A good monitor does not artificially exaggerate frequencies. You do not want a speaker that sounds like a
"disco smile". That's where the bass and the treble are boosted and the mids are cut. They call it a "smile" because that's how it looks on a graphic equalizer. Lots of people really like that sound. If you like that sound, mix up a nice smile for your monitors. Then it might actually translate on other systems. But if you speakers make that automatically, you mix will be shown lacking in bass and high transients. Using that principle was the secret behind the Yamaha NS-10s, the most horrible sounding speaker ever made. On an NS10 there was no bass, no high end, just screeching awful sounding peaky mids. People who referenced on them had to boost the bass massively and cut the mids. The resultant mix? Yep, the disco smile. It made hit after hit and people thought they were magic. If you could make the shrill box sound passable, it would sound great everywhere else.
Lookup Reviews on Studio Monitors
So now you know my biases. I know you are wondering which monitors I think are "best" over there on the right. I know you aren't going to let me get away with just saying "the ones your ears like". So many choices! All the monitors you see are workable solutions. So how do you know if your ears like them? You have to listen (Doh!) of course, but listen "comparatively". I suggest taking along your absolute most known CD--a mix you know intimately and have head a few million times, like "Stairway to Heaven". You "know" how it should sound. It's in your bones. If you hear stuff you have never heard before, give that monitor a point. Now listen for deficiencies in the bass. Is the voice coil working really hard to produce very little bass? Is there a certain bass resonance, a sound of air rushing out the ports? Is the high end smooth? Or is it harsh and grainy. Is the box squawking at mid range frequencies? These are all "box deficiencies". The more speakers you listen to, the more you will hear the problems. Then it dawns on you, you can find a problem with every enclosure and know there is no perfect monitor. So you look at the higher end and you find that the better priced monitors typically exhibit fewer objectionable problems. The end is always a compromise with what you like and what you want to spend.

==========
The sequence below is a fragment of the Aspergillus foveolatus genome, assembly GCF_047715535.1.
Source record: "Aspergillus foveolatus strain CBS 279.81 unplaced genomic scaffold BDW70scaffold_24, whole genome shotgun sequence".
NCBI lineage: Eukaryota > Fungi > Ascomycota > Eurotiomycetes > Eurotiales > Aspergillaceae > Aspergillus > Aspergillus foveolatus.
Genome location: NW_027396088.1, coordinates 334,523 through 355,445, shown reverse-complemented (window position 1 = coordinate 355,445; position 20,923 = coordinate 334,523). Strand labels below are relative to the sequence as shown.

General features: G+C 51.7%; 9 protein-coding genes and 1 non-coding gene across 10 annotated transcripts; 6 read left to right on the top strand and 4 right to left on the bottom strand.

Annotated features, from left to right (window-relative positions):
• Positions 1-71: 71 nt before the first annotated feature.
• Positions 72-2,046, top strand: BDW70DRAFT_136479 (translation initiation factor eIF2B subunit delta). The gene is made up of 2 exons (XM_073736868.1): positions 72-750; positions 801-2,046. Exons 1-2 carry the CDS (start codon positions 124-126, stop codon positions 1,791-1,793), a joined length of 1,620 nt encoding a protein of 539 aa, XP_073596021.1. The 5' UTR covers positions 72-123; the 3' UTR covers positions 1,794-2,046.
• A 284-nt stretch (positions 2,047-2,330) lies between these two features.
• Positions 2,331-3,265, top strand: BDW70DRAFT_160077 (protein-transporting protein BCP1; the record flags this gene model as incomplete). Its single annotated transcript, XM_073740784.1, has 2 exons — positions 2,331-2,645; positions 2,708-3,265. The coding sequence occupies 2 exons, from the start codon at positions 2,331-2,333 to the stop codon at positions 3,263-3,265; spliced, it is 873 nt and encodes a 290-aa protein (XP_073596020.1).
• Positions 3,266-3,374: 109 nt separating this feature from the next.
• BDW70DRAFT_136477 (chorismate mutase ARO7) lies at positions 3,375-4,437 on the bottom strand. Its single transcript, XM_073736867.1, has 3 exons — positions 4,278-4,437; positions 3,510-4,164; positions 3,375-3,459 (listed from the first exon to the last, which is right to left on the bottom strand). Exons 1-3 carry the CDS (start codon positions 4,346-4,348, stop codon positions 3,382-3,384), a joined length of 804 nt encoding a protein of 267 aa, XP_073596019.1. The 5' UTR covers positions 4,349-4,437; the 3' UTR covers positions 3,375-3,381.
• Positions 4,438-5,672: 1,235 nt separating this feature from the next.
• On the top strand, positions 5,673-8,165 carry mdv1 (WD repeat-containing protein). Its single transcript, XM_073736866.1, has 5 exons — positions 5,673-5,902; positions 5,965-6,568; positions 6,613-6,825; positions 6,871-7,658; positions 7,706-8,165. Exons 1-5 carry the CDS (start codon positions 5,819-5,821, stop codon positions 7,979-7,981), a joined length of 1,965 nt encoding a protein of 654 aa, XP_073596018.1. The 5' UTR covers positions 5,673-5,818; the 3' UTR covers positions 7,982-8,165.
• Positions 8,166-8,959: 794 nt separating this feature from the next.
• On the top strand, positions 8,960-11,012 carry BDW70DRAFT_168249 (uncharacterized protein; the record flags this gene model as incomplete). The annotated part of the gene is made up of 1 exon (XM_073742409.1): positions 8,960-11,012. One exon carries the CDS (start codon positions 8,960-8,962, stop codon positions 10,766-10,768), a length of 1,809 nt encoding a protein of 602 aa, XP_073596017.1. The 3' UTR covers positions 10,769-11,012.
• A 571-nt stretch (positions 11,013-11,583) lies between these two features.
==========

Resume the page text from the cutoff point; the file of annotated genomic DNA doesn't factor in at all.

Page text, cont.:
Fortunately, when you get your new monitors home, and set them up, placing them exactly where your ears want them, the learning process begins. As you gain experience attending to your audio, you will learn to improve your mixes. You'll know your monitor's "blind spots" and will learn to check on other systems. The more you do that, the more your monitors become a true reference. I hope I have shown that reference is not a quality of a box, but a quality of your attention and experience.
So, who wins? You KNOW how I hate these what's the best....OK, just cause i really think this case is pretty clear.
|Tweak's Pick for the Money. I tried to dethrone it, but my
ears say for 5 bills, this is a great buy.
KRK RP8G2 Rokit G2 Powered 2-Way Active Monitor